Ancient lake that reemerged at Death Valley National Park is here to stay — for now, rangers say


(NEW YORK) — An ancient lake that reemerged at Death Valley National Park last year will stick around for longer than initially expected now that several rounds of extreme rain have poured through Southern California, according to officials.

Death Valley’s famed Badwater Basin began filling up with water in August due to heavy precipitation from Hurricane Hilary, which prompted the first tropical storm watch in California state history, Abby Wines, park ranger at Death Valley National Park, told ABC News last month. During that event, more than 2 inches of water fell on Aug. 20 — the amount the region typically sees in a year.

Park rangers initially estimated that the water filling up several inches in the basin where the Ice Age-era Lake Manly once stood would only last until February. But storm systems fueled with potent atmospheric rivers in recent weeks has expanded the lake once again, satellite images released by NASA show.

Much of the precipitation occurred between Feb. 4 and Feb. 7, when 1.5 inches of water fell in the park, according to a statement released by the National Park Service on Friday. The series of satellite images shows how the lake expanded from virtually no water on July 5 to being filled with water from August through February.

Death Valley is the driest place in North America, with a typical rainfall total of about 2 inches per year, according to NASA. In the past six months, the region has received nearly 5 inches of rain, records show.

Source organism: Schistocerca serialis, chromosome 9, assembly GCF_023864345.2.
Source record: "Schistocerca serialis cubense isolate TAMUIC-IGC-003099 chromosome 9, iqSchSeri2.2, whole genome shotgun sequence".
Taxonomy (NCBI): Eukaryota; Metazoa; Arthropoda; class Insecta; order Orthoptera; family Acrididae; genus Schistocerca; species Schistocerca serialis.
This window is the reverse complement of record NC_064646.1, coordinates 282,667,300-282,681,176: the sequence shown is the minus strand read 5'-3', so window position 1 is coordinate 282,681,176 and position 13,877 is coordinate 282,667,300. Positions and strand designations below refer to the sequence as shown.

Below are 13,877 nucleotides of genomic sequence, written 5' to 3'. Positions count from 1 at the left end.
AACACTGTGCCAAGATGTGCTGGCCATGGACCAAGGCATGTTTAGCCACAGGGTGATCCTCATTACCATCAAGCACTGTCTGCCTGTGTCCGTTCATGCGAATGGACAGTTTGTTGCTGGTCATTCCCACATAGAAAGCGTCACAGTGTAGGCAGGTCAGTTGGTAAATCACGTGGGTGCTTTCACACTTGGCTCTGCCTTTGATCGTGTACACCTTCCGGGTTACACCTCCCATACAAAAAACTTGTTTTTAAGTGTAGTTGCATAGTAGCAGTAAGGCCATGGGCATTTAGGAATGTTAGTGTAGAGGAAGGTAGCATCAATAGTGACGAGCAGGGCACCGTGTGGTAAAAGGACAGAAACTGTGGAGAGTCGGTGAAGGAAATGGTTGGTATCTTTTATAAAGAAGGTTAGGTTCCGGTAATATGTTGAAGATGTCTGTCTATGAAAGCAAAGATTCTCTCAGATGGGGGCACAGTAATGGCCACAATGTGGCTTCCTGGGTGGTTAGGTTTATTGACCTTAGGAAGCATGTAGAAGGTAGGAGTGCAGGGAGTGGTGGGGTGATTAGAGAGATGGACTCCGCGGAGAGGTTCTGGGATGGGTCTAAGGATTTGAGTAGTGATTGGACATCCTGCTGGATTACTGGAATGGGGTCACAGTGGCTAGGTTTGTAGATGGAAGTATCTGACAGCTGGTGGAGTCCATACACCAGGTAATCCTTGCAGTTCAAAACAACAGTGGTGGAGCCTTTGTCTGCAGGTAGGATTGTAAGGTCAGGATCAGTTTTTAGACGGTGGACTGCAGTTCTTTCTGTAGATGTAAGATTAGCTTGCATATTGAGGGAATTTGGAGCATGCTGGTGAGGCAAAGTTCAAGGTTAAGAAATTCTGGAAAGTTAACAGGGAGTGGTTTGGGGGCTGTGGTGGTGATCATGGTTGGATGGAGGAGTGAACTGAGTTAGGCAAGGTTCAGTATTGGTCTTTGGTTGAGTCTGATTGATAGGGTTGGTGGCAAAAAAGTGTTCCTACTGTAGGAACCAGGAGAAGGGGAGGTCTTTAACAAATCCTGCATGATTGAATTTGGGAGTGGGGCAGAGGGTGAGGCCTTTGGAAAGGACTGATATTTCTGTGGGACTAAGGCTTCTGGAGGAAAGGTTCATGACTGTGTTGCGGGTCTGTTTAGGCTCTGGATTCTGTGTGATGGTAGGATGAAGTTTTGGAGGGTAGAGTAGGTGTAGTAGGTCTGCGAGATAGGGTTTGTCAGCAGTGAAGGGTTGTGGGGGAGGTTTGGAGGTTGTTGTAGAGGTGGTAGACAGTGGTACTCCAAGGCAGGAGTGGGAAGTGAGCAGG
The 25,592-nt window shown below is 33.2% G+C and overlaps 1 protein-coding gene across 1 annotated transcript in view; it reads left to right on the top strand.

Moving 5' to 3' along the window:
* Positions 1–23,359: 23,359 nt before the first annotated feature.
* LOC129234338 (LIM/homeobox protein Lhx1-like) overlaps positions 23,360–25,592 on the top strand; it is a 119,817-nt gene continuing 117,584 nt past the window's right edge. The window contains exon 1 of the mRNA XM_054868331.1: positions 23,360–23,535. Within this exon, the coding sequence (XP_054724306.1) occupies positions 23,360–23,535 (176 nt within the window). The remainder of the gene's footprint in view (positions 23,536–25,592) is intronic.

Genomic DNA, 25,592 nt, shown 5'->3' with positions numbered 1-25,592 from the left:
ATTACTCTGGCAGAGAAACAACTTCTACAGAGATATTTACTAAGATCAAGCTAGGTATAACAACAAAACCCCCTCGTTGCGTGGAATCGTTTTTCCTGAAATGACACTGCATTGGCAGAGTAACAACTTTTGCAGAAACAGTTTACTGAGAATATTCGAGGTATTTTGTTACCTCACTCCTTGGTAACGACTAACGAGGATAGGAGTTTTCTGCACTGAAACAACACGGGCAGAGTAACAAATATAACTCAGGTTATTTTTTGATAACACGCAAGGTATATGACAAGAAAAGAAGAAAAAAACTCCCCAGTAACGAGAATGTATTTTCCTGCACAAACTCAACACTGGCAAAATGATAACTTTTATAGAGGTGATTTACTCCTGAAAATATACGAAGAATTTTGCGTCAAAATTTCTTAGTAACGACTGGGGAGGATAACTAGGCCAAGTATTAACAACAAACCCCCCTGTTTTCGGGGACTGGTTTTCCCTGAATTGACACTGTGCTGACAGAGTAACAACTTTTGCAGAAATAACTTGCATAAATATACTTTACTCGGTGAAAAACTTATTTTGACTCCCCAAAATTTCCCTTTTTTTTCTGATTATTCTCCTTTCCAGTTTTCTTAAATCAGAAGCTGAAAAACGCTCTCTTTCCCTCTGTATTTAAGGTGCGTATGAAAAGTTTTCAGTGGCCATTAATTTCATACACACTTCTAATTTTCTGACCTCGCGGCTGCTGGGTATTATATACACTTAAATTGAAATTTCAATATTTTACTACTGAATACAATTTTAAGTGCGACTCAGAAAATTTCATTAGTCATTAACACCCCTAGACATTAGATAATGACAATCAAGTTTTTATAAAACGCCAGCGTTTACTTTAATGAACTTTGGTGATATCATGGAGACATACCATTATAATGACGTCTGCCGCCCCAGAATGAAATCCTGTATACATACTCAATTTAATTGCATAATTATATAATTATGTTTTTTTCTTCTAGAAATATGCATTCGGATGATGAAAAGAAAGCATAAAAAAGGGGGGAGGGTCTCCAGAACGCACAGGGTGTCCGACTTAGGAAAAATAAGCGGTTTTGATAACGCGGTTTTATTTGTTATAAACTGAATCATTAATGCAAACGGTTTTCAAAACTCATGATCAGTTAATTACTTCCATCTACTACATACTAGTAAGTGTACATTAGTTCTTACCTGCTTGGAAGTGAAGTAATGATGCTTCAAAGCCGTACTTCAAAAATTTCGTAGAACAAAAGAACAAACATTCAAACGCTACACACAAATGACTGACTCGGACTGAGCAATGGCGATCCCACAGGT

At this point, park rangers are uncertain how long the lake will last.

Another round of atmospheric rivers are forecast for the region on Monday through Wednesday.

At its peak, Lake Manly once held up to 700 feet of water. Currently, at about 6 miles long, 3 miles wide and 1 foot deep, the temporary lake in Badwater Basin is deep enough to kayak in, a “rare opportunity,” Wines said in a statement on Friday.

It was deep enough to kayak in August as well, but visitors were not able to partake because the park remained closed until October, in which the temporary lake had already reduced by several inches, according to the NPS.

“Now most of the main roads are open, so it’s a great time to come visit!” Wines said.

Badwater Basin is known for its place at the lowest elevation in North America, at 282 below sea level. The basin, normally a saltwater flat, is endorheic, meaning that water flows into but not out of it.

The evaporation rate in the desert, combined normally low amounts of precipitation, typically do not allow water to collect in the basin for long.

“You might think with no drain to the sea, that Death Valley would always have a lake,” Wines said on Friday. “But this is an extremely rare event. Normally the amount of water flowing in is much less than the evaporation rate.”

Visitors have enjoyed witnessing stunning reflections of the surrounding mountain peaks in the calm waters resting in the basin, Wines said.

Tiffany Lin, a travel and hiking blogger in her mid-30s, described the water to ABC News last month as having a “vibrant reflection” to it.

“It was perfectly clear,” said Lin, who drove from her home in Orange County, California, over Thanksgiving weekend to see the lake.

ABC News’ Dan Manzo contributed to this report.


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